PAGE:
Though we love them–Hollywood biopics tend to be one-note. These films center a famous historical figure, tracking their childhood through the most critical moments in their lives. Renée Zellweger’s turn as Judy Garland in Judy reinvigorates the biopic genre. Chronicling the last year of the late legend’s life–Zellweger is searing, impactful and profound.
Despite her immense stardom, by the end of Garland’s life in 1969, she was nearly penniless–divorced yet again, banished from many Los Angeles hotels and struggling to raise her young children, Lorna and Joey. After some mental health issues and some struggles with opioid addiction–a habit that was thrust on her as a young girl under MGM studios– Garland was deemed unemployable and uninsurable.
As a last-ditch effort to make some money and wrangle her children away from her ex-husband–Garland took a residency at the London Theatre. She was obviously haunted by her time in showbusiness. The emotional and physical abuse that she suffered under the tyrannical MGM studio head Louis B. Mayer as a young girl was especially horrific. However, despite the weight of her past and her failing health, Zellweger depicts a light and vibrant movie star.
The Chicago star brings a vivaciousness to The Wizard of Oz legend who was always willing to try and fight through her despair and loneliness. While most people would have leaned into the tragic thread of the late movie star’s story– Zellweger works diligently to bring forth her charm and wit. In the beginning of the film where she’s seen interacting with her children–her world has fallen apart, but to them (and us) she’s positively dazzling. Despite her apparent pain and suffering, she musters up every ounce of courage so that they are safe, secure and cared for. Later in London–she meets a gay couple who have also been beaten down by life. Amid her own despair, she connects with them. Though she was riddled with anxiety, insomnia, and alcoholism, the magic and desire to be the stage never left Garland. Zellweger walks the tight rope between joy and anguish so gracefully in her performance that it will leave you enchanted.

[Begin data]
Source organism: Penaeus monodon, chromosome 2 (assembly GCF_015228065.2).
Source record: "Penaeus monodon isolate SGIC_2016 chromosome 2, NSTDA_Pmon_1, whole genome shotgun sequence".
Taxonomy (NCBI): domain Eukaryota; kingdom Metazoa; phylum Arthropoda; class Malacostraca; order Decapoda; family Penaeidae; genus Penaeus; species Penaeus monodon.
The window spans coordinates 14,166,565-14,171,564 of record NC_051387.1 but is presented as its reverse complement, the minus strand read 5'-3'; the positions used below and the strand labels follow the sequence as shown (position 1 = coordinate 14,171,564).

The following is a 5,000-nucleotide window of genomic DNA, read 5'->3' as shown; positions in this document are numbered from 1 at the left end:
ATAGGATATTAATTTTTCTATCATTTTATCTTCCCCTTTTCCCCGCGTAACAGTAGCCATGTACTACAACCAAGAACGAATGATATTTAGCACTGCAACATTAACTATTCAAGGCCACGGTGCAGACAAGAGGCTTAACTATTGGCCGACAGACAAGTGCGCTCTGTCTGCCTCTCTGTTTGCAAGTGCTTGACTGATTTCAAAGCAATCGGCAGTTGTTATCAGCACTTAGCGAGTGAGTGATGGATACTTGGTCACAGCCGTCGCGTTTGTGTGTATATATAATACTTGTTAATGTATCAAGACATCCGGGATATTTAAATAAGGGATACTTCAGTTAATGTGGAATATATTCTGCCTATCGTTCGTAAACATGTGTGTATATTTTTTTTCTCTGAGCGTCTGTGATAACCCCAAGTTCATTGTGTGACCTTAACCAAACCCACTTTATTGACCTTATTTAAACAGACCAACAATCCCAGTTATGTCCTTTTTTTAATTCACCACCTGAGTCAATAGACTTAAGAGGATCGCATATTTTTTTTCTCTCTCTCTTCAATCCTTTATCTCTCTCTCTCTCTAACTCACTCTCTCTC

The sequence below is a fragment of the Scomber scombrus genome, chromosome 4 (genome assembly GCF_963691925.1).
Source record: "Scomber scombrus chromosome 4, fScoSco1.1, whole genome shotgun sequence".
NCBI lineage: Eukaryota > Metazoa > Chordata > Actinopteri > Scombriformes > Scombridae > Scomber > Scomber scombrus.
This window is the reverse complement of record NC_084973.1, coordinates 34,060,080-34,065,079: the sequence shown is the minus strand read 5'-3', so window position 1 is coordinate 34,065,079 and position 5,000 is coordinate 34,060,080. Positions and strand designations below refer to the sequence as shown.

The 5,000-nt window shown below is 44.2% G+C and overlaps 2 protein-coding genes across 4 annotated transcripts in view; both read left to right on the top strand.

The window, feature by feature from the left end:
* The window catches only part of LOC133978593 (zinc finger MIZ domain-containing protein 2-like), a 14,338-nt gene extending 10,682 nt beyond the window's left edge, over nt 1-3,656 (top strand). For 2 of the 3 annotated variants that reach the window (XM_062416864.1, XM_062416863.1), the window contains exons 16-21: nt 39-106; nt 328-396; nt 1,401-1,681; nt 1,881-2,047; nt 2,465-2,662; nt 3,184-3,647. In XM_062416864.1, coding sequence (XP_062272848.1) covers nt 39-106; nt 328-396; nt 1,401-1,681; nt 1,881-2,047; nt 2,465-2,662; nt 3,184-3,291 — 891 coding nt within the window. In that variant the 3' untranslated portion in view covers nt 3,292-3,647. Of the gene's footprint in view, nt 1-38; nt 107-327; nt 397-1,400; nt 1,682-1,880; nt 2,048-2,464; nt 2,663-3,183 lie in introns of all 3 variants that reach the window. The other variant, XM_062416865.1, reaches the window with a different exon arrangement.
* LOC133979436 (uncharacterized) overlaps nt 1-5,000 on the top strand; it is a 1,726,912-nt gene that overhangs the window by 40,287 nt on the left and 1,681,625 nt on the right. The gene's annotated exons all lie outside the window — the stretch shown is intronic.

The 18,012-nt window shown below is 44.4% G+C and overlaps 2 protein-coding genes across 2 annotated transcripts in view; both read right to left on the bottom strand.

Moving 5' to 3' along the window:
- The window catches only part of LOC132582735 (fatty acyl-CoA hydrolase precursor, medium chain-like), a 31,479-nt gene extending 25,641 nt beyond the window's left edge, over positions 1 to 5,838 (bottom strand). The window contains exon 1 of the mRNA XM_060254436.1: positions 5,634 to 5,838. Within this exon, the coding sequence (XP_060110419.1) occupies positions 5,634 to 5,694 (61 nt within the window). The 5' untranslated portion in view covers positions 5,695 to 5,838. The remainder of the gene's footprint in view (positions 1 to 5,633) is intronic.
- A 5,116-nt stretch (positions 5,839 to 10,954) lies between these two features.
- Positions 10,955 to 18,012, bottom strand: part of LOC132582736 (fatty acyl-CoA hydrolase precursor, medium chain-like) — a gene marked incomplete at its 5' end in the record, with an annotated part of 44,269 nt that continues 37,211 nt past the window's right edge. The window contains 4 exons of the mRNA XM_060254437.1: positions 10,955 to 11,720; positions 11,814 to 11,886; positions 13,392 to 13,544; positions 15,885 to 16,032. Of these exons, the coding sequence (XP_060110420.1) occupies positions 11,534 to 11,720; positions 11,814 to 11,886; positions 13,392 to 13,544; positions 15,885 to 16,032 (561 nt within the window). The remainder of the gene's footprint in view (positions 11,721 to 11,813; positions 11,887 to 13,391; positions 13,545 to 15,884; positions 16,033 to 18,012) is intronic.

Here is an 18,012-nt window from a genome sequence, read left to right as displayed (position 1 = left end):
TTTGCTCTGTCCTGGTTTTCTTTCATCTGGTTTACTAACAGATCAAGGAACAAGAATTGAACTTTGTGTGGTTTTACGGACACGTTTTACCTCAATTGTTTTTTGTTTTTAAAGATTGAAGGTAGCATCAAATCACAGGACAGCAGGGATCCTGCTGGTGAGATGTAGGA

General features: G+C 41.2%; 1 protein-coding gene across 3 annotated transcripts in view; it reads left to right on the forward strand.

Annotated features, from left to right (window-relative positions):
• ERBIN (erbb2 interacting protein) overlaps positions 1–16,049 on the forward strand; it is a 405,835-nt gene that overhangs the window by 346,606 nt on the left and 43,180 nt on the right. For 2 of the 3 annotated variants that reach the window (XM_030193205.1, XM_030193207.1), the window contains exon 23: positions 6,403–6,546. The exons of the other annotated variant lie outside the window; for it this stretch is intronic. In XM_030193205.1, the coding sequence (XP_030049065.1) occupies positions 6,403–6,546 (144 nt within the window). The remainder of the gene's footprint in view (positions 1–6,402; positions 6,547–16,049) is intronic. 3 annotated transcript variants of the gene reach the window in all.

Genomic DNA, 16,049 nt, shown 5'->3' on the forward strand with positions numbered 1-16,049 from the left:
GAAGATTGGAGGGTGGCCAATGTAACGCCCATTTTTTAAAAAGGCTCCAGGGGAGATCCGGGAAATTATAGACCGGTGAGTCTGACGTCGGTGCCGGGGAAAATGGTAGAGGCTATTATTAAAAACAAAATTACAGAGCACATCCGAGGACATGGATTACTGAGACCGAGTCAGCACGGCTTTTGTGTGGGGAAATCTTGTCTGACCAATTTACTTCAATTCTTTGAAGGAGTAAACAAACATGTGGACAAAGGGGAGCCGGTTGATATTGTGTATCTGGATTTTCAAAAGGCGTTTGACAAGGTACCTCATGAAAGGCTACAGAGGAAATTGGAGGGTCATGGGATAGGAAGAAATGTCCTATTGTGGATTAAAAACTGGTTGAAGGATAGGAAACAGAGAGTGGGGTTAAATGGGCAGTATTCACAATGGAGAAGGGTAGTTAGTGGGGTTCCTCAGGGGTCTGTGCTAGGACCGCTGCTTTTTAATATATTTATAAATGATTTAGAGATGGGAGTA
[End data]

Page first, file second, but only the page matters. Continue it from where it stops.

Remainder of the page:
When the Jerry McGuire actress isn’t on the screen–the film suffers a bit. Director Rupert Goold wanted to illustrate the monstrous behavior of Louis B. Mayer and the absolute circus that was young Judy’s (Darci Shaw) childhood. It included endless working hours, forced starvation and constant medication. However, the flashbacks felt flimsy and unnecessary under the weight of Zellweger’s performance. It may have been enough to simply have Zellweger’s Judy Garland reflect on those moments without ever having to see the visual.
To be clear, Judy Garland’s residency at the London Theather was not some smashing success. She had some beautiful nights–but many of them ended in disaster–with the entire show closing early. However, amid her tantrums, breakdowns and even her nonsensical romance with opportunistic Mickey Deans (Finn Wittrock) who would become her fifth husband–the audience never stops rooting for Judy Garland. Her pain just as much as her humanity and her talent are palatable through Zellweger.
The commitment that Zellweger made to this performance cannot be stressed enough. From the slim figure to the dark coiffed hair, the actress literally becomes the A Star Is Born legend. Based on Peter Quilter’s stage play End of the Rainbow– Judy isn’t just a film about the last months of a Hollywood icon’s life. Amid #MeToo and Time’s Up, Judy is an opportunity to reflect on the behind the scene abuses that many women suffered at the hands of Hollywood power players during a time when speaking out was unfathomable.
Judy debuted Sept 10 at the Toronto International Film Festival. It will premiere in theaters September 27, 2019.